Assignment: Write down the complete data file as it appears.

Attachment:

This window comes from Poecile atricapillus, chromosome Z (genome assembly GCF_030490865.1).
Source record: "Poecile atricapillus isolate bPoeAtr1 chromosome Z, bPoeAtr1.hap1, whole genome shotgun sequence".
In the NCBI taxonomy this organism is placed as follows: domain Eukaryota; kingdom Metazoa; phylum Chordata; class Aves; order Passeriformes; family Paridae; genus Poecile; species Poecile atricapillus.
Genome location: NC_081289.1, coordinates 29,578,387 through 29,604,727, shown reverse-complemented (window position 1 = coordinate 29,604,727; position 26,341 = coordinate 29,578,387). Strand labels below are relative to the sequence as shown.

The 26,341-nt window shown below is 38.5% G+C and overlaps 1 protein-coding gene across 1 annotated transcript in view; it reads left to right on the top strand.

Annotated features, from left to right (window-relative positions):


This window comes from Poecile atricapillus, chromosome Z (genome assembly GCF_030490865.1).
Source record: "Poecile atricapillus isolate bPoeAtr1 chromosome Z, bPoeAtr1.hap1, whole genome shotgun sequence".
In the NCBI taxonomy this organism is placed as follows: domain Eukaryota; kingdom Metazoa; phylum Chordata; class Aves; order Passeriformes; family Paridae; genus Poecile; species Poecile atricapillus.
Genome location: NC_081289.1, coordinates 29,578,387 through 29,604,727, shown reverse-complemented (window position 1 = coordinate 29,604,727; position 26,341 = coordinate 29,578,387). Strand labels below are relative to the sequence as shown.

The 26,341-nt window shown below is 38.5% G+C and overlaps 1 protein-coding gene across 1 annotated transcript in view; it reads left to right on the top strand.

Annotated features, from left to right (window-relative positions):